The NPT opens for signatures. Under the treaty, non-nuclear-weapon states agree to never acquire nuclear weapons, and nuclear powers must make a legal undertaking to disarm.
May 18, 1974:
India conducts an underground nuclear test at Pokhran in the Rajasthan desert, code-named the Smiling Buddha. Since conducting its first nuclear test, India has refused to sign the NPT or any subsequent treaties.
September 30, 1986:
Through the information provided by Israeli whistleblower and nuclear technician Mordechai Vanunu, The Sunday Times publishes a story that leads experts to conclude that Israel may have up to 200 nuclear weapons.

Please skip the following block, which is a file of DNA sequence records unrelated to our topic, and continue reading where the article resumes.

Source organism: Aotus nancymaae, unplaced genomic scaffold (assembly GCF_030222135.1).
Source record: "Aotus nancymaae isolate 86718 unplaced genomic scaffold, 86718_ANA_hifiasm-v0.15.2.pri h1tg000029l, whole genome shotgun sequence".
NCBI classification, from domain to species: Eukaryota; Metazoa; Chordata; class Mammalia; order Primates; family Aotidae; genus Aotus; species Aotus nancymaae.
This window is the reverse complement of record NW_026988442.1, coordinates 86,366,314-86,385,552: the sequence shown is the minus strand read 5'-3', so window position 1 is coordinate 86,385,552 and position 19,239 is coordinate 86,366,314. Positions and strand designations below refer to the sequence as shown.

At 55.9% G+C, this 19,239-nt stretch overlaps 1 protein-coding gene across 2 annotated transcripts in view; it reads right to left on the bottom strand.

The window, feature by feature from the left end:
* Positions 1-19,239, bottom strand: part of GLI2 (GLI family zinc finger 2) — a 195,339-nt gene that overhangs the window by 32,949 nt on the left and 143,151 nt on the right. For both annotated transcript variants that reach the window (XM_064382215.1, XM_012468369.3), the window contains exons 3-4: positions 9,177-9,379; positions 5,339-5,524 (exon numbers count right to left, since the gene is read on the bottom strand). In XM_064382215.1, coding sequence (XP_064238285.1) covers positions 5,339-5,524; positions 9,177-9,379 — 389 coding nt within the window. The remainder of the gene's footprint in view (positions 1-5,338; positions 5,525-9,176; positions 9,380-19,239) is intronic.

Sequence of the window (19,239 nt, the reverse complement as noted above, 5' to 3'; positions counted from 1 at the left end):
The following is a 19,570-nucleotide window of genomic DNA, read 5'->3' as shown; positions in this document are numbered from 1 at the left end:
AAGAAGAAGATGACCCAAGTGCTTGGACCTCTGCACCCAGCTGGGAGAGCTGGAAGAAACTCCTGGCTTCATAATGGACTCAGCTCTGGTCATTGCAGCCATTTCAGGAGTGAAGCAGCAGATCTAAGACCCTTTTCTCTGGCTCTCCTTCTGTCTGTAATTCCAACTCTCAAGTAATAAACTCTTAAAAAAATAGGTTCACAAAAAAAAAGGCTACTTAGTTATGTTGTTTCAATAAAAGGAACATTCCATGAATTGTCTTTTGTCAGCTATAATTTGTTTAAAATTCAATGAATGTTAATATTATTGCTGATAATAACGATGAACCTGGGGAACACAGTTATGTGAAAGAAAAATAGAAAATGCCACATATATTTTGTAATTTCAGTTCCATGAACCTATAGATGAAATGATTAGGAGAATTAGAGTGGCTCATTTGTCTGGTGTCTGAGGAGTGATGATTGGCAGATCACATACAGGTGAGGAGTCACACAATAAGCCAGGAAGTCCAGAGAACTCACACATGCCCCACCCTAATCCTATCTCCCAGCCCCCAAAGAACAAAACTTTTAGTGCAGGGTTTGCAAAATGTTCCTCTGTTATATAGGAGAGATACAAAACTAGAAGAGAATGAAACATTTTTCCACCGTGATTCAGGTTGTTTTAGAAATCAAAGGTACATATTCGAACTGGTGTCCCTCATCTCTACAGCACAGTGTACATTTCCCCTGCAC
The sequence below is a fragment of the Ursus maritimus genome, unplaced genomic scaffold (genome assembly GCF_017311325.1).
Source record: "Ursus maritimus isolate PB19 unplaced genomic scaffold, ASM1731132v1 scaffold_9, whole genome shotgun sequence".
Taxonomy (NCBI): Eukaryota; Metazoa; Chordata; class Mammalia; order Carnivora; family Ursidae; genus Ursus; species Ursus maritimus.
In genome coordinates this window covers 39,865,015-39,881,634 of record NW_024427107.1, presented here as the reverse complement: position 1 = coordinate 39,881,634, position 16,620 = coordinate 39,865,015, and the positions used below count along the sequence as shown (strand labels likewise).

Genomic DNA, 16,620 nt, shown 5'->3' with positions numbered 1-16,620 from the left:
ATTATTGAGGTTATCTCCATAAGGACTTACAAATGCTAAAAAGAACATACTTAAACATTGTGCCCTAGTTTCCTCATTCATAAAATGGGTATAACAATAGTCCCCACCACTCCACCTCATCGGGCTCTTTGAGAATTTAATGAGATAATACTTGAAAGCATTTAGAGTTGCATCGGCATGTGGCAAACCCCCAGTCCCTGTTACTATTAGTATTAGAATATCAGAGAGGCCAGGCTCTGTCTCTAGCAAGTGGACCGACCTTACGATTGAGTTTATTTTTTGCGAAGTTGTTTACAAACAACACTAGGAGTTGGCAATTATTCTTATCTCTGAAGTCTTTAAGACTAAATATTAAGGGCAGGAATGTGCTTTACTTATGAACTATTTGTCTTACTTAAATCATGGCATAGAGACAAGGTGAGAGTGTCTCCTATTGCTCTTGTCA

October 9, 2006:
After previously signing onto the NPT, North Korea breaks from the treaty and begins testing nuclear weapons in 2006. It has since gathered 20 nuclear warheads, though the actual number and their efficacy are unknown.
Though the threat of nuclear weapons never left, the latest growing tensions in Ukraine have brought the topic back into focus. Even as work towards disarmament continues, many of the top nuclear states hesitate to fully reduce their arsenals to zero.
This article was published as a part of Visual Capitalist's Creator Program, which features data-driven visuals from some of our favorite Creators around the world.
Ranked: Top 10 Countries by Military Spending
As geopolitical tensions began to heat up around the world, which nations were the top military spenders in 2021?
The Top 10 Countries by Military Spending in 2021